Addiction

Religion, Spirituality and the Universal Message

Hello again, it has been awhile since I wrote a post due to many things taking shape in my life.

As I always state I am far from being a perfect human being in many ways or a poster boy for recovery, fellowships, or programs. As I been told countless times the disease of addiction is a thinking disease, in our heads, we cannot trust our thinking and leave everything to God’s will. Now listen; I want to make it clear; I am not an atheist or an agnostic. I do believe in some higher power, and I lean more towards my Christian roots than any other religion, but my views on my recovery are on a spiritual level.

So, what is the difference between religion and spirituality? Even a harder question to ask is the difference between God’s will and self-will? Am I even willing to be bashed by everyone I know to address these questions? Why not?

Okay, let us delve into some definitions to give us a clearer picture if possible.

• Religion: the belief in and worship of superhuman controlling power, especially a personal God or Gods. A particular religious system of faith and worship. A pursuit or interest to which ascribes supreme importance.

• Spirituality: the quality of being concerned with the human spirit or soul as opposed to material or physical things. Sensitivity or attachment to religious values. The quality or state of being spiritual.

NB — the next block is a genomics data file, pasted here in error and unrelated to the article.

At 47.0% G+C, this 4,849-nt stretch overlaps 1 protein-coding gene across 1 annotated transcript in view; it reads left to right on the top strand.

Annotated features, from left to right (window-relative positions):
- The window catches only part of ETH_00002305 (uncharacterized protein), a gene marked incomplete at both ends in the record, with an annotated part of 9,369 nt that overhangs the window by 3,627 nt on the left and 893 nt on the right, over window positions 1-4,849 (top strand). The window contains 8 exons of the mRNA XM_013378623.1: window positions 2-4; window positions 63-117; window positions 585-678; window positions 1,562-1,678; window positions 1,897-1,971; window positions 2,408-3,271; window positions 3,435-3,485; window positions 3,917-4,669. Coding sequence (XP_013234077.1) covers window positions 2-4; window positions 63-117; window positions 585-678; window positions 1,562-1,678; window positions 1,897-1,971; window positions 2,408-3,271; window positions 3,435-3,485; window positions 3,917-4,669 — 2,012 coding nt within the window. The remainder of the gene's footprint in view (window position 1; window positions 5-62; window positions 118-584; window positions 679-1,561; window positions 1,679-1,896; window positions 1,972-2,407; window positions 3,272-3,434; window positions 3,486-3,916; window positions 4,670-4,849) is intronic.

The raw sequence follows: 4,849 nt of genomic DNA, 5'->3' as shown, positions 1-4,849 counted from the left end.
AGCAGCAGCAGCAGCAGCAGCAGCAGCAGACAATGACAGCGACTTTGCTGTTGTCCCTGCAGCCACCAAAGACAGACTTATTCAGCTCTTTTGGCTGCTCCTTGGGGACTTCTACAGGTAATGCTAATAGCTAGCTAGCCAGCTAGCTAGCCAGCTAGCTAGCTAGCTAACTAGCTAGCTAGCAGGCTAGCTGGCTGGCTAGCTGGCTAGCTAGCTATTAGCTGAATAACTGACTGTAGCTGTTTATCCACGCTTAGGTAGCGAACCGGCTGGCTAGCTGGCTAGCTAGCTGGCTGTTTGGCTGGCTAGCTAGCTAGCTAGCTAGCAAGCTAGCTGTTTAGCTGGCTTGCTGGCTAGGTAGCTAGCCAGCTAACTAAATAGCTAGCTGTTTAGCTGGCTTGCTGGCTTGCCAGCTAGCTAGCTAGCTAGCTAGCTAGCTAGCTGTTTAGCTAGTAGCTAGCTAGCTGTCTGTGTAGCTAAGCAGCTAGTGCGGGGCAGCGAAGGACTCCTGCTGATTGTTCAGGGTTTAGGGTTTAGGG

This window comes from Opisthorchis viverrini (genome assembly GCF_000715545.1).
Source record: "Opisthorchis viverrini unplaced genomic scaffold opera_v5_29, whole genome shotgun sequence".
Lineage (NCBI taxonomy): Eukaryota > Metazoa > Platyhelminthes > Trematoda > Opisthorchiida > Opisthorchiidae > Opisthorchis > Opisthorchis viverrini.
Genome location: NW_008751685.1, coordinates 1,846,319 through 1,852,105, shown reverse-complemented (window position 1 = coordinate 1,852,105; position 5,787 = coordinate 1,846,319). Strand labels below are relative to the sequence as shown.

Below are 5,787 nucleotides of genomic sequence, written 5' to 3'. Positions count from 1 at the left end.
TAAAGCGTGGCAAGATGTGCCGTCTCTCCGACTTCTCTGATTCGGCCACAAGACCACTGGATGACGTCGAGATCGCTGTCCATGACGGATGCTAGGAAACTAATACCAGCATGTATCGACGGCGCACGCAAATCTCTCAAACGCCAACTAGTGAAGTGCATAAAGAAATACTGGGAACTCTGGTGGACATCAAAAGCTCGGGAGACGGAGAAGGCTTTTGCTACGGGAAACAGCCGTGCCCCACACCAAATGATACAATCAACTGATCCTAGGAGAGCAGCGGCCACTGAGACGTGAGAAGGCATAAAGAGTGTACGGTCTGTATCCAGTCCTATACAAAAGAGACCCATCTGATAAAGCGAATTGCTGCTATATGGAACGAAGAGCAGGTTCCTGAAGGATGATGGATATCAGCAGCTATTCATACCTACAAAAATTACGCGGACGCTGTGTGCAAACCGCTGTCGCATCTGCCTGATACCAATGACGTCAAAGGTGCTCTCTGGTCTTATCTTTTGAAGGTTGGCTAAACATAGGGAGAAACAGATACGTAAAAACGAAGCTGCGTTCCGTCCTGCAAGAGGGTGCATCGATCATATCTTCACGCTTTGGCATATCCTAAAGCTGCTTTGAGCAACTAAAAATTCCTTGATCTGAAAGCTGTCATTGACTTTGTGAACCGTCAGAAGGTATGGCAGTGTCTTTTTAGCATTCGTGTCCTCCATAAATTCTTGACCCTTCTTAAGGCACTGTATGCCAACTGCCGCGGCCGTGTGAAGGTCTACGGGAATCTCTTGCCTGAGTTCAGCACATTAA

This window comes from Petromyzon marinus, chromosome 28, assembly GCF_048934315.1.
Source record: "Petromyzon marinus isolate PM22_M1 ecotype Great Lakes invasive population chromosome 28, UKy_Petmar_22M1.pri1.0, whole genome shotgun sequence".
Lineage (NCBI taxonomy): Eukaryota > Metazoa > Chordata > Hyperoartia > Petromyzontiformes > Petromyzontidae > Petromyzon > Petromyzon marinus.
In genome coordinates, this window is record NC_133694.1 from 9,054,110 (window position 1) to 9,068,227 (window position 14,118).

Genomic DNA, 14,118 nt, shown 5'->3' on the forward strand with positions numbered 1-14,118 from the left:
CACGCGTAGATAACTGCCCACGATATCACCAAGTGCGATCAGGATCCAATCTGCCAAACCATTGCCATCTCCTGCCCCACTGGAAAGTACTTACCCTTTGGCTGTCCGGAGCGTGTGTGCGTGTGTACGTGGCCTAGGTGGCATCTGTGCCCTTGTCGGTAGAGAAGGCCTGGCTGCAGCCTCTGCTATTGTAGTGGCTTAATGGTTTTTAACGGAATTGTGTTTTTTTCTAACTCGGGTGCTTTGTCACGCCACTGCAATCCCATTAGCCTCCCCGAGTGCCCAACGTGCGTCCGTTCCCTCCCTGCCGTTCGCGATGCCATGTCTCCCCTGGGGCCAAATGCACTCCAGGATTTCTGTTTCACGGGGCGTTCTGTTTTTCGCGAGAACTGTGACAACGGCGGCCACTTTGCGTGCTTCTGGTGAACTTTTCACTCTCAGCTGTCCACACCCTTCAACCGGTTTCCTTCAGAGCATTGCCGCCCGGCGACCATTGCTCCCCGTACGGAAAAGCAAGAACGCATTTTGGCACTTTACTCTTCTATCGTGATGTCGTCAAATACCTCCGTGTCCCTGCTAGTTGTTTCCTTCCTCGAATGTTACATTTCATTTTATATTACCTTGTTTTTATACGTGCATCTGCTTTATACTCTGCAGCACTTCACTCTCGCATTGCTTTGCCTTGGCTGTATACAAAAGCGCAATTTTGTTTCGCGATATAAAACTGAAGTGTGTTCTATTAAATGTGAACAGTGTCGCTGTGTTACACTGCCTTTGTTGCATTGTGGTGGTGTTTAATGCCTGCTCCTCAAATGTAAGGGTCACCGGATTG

As we can see, there is a connection between the two but also clear differences.

To me, religion takes on strict adherence to the policies of whichever faith, God, or structured organization and rules that make up that religion. Spirituality to me is the underline message that all religions and faiths teach, a humanitarian and environmental connection based on natural laws and the difference between right and wrong (I mean clear differences and just in the vain of being a good person and good to each other and our planet).

Both are connected and in my mind.

The question remains; how as a normal human being do I separate my will from a higher power’s will? No matter the power and faith or awakening I have, how can I stand up and truly say I know as a fact what God’s meaning for us is? Is the idea of a “God” a construct of our mind and thinking? Despite how to devote or extreme you can be in any religion, it takes our mind and imagination to construct, believe, and absorb this information.

It takes our flawed addicted minds and thinking to connect to our divinity. If God is within us, if we are in the Christian sense “made in his image” then God’s will must already be part of our own will. Self-will to me is the base negative aspects of humanity or as the Bible puts the “7 deadly sins” and selfish to the core. God’s will is a spiritual and humanitarian nature, where we think of other’s before ourselves and help create a better life we all live in the present moment for each other. From not caring about caring, selfish to selfless and negative to positive.

In the 3rd step of Alcoholics Anonymous, it requires us to accept God’s will over our lives.

3. “Decided to turn our will and our lives over to the care of God as we understood Him.”
In the 11th step of Alcoholics Anonymous, it asks us to improve our connection with God continually, but only asking for a better understanding of His will and how to live by this will in all we do.

11. “Sought through prayer and meditation to improve our conscious contact with God as we understood Him, praying only for knowledge of His will for us and the power to carry that out.